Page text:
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Building materials are 25 percent of new home sales priceBuilding materials are 25 percent of new home sales priceDavid JonesJones, D.
2018-05-24T05:00:00ZHousing

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The news this week about how much rising land prices add to the cost of a new home is only part of the story. Building materials themselves, particularly lumber, are going up as well.

According to a new Bank of America Merrill Lynch report discussed in builderonline.com, prices for homebuilding materials increased 3.6 percent annually from 1982 to 2017. During that time, building materials in a median-priced house went from $23,073 to $80,566.

Materials constitute roughly 25 percent of the sales price of a new home. The report — “Who Builds the House" — puts the total annual cost for building materials in new U.S. single-family residences at $55 billion.

“Again, nobody builds to an average or aggregate, so for different geographical markets, different square footages, different customer segment specs, different national and local deals and installation nodes, these figures can become far from precise when it comes to applying them to specific projects," writes John McManus, director for the Residential Group at Hanley Wood.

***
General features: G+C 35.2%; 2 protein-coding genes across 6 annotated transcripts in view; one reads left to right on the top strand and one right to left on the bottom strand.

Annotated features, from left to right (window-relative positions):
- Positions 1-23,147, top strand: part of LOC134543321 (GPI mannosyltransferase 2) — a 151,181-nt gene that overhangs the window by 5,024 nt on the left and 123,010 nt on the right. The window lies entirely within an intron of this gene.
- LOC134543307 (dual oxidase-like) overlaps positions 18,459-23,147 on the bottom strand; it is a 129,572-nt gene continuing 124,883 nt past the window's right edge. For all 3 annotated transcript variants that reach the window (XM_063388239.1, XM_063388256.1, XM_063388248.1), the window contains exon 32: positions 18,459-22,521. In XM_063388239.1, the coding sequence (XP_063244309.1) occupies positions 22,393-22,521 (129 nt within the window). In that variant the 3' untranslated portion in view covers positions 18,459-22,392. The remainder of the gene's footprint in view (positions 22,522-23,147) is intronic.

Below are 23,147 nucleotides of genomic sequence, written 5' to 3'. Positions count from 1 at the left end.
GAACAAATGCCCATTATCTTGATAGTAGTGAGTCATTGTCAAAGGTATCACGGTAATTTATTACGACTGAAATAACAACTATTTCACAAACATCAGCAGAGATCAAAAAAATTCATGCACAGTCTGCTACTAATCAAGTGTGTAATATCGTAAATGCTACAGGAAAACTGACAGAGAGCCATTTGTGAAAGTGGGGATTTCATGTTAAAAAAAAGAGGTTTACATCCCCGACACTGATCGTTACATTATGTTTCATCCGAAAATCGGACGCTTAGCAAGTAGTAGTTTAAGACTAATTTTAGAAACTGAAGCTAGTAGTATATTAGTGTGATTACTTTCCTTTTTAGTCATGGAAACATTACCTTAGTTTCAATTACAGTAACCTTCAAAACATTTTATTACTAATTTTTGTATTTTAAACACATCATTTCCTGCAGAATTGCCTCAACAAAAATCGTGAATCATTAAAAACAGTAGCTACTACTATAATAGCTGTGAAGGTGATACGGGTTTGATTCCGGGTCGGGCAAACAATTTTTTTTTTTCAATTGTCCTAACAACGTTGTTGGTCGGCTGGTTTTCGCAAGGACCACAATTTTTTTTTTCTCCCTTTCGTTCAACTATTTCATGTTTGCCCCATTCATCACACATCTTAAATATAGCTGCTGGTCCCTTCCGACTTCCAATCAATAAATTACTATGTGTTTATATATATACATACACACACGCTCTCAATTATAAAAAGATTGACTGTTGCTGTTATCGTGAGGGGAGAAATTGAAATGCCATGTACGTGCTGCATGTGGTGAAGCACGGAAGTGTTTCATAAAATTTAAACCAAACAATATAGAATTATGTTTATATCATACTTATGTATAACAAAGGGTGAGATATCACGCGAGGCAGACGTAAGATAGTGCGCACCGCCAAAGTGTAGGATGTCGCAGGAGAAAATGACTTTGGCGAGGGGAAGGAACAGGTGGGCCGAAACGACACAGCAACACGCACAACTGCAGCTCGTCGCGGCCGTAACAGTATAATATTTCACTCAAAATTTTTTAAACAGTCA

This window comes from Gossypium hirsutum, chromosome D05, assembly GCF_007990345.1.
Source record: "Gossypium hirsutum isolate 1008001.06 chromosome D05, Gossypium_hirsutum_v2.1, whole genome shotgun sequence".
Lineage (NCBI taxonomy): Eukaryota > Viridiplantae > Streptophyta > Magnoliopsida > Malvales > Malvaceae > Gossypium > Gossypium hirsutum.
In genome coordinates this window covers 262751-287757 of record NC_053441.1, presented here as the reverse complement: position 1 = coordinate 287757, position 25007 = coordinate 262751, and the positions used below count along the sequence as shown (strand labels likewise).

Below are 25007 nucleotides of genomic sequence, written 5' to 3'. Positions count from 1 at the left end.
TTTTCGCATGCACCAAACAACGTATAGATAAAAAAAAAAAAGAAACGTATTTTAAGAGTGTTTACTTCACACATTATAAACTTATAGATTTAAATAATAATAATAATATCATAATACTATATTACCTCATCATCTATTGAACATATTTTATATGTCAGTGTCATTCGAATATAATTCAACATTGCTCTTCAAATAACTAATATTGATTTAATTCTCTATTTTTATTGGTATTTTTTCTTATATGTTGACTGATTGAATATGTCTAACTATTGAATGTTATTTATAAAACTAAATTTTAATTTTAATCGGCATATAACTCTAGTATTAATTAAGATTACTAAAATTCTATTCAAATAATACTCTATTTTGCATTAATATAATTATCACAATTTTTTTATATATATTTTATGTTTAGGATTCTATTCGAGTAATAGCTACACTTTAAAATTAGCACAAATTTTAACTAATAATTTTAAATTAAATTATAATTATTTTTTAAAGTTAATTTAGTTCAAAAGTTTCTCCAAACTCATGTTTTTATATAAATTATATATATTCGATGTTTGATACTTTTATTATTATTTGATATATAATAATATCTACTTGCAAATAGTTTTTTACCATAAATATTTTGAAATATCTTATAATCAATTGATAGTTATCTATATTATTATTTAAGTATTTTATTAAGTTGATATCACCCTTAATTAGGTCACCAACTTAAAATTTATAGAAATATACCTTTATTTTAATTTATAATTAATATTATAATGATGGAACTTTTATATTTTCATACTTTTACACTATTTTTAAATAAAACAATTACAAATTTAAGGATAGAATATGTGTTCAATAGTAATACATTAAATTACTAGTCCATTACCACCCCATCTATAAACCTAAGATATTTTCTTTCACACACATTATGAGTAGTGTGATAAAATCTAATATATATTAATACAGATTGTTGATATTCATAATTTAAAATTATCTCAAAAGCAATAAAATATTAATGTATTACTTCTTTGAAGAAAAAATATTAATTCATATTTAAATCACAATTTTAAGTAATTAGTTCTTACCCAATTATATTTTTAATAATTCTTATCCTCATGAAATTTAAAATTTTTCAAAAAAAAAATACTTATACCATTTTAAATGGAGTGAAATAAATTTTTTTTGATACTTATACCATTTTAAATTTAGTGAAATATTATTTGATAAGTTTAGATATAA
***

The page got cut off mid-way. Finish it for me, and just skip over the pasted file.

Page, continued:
The Builder article notes lumber prices have trended higher since duties of more than 20 percent were applied to Canadian softwood lumber in 2016. Imports from Canada declined from 16 billion board feet in 2016 to 14 billion in 2017.

Earlier this year, the Wall Street Journal reported lumber was in short supply and prices rising as wildfires destroyed prime forest:

“Material prices now rival labor shortages as builders' main concerns, a National Association of Home Builders survey showed in January. Prices for common building varieties like spruce and southern pine are at or near records, according to price-tracking publication Random Lengths. March-dated lumber futures at the Chicago Mercantile Exchange hit a record of $532.60 per 1,000 board feet last week after climbing more than 50 percent in 14 months."​


2018-05-24T12:50:00Zhttps://www.recenter.tamu.edu/info/blog/?Item=127

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